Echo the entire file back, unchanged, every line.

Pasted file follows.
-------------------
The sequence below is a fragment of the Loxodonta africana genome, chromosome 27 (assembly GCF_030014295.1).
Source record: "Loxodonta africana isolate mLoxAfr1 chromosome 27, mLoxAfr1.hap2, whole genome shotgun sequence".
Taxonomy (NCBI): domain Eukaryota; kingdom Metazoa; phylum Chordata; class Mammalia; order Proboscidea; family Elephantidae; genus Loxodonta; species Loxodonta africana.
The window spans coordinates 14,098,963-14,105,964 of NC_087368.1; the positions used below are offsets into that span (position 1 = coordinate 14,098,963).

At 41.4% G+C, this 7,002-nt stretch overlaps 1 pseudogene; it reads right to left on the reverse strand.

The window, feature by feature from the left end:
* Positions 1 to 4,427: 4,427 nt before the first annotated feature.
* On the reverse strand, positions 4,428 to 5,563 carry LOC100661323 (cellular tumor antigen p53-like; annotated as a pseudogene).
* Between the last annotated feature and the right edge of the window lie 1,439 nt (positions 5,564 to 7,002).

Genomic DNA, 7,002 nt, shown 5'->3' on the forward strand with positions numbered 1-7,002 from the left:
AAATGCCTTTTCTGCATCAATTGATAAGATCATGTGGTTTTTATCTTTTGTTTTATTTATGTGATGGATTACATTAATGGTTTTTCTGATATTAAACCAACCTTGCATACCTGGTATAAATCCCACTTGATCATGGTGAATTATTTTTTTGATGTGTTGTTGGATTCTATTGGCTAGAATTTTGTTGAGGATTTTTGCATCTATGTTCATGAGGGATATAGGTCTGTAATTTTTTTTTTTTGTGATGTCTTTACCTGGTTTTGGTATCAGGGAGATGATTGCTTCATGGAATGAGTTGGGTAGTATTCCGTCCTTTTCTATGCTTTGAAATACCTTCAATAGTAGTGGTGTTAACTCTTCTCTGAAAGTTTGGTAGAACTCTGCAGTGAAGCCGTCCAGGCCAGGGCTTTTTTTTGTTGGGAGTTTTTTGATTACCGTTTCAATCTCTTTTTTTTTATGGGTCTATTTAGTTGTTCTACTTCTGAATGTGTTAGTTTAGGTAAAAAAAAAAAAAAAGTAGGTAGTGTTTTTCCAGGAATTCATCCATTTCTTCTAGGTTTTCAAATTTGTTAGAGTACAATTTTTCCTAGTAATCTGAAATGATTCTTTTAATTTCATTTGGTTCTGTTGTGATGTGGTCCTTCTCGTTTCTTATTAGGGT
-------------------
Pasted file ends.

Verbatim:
The sequence below is a fragment of the Loxodonta africana genome, chromosome 27 (assembly GCF_030014295.1).
Source record: "Loxodonta africana isolate mLoxAfr1 chromosome 27, mLoxAfr1.hap2, whole genome shotgun sequence".
Taxonomy (NCBI): domain Eukaryota; kingdom Metazoa; phylum Chordata; class Mammalia; order Proboscidea; family Elephantidae; genus Loxodonta; species Loxodonta africana.
The window spans coordinates 14,098,963-14,105,964 of NC_087368.1; the positions used below are offsets into that span (position 1 = coordinate 14,098,963).

At 41.4% G+C, this 7,002-nt stretch overlaps 1 pseudogene; it reads right to left on the reverse strand.

The window, feature by feature from the left end:
* Positions 1 to 4,427: 4,427 nt before the first annotated feature.
* On the reverse strand, positions 4,428 to 5,563 carry LOC100661323 (cellular tumor antigen p53-like; annotated as a pseudogene).
* Between the last annotated feature and the right edge of the window lie 1,439 nt (positions 5,564 to 7,002).

Genomic DNA, 7,002 nt, shown 5'->3' on the forward strand with positions numbered 1-7,002 from the left:
AAATGCCTTTTCTGCATCAATTGATAAGATCATGTGGTTTTTATCTTTTGTTTTATTTATGTGATGGATTACATTAATGGTTTTTCTGATATTAAACCAACCTTGCATACCTGGTATAAATCCCACTTGATCATGGTGAATTATTTTTTTGATGTGTTGTTGGATTCTATTGGCTAGAATTTTGTTGAGGATTTTTGCATCTATGTTCATGAGGGATATAGGTCTGTAATTTTTTTTTTTTGTGATGTCTTTACCTGGTTTTGGTATCAGGGAGATGATTGCTTCATGGAATGAGTTGGGTAGTATTCCGTCCTTTTCTATGCTTTGAAATACCTTCAATAGTAGTGGTGTTAACTCTTCTCTGAAAGTTTGGTAGAACTCTGCAGTGAAGCCGTCCAGGCCAGGGCTTTTTTTTGTTGGGAGTTTTTTGATTACCGTTTCAATCTCTTTTTTTTTATGGGTCTATTTAGTTGTTCTACTTCTGAATGTGTTAGTTTAGGTAAAAAAAAAAAAAAAGTAGGTAGTGTTTTTCCAGGAATTCATCCATTTCTTCTAGGTTTTCAAATTTGTTAGAGTACAATTTTTCCTAGTAATCTGAAATGATTCTTTTAATTTCATTTGGTTCTGTTGTGATGTGGTCCTTCTCGTTTCTTATTAGGGT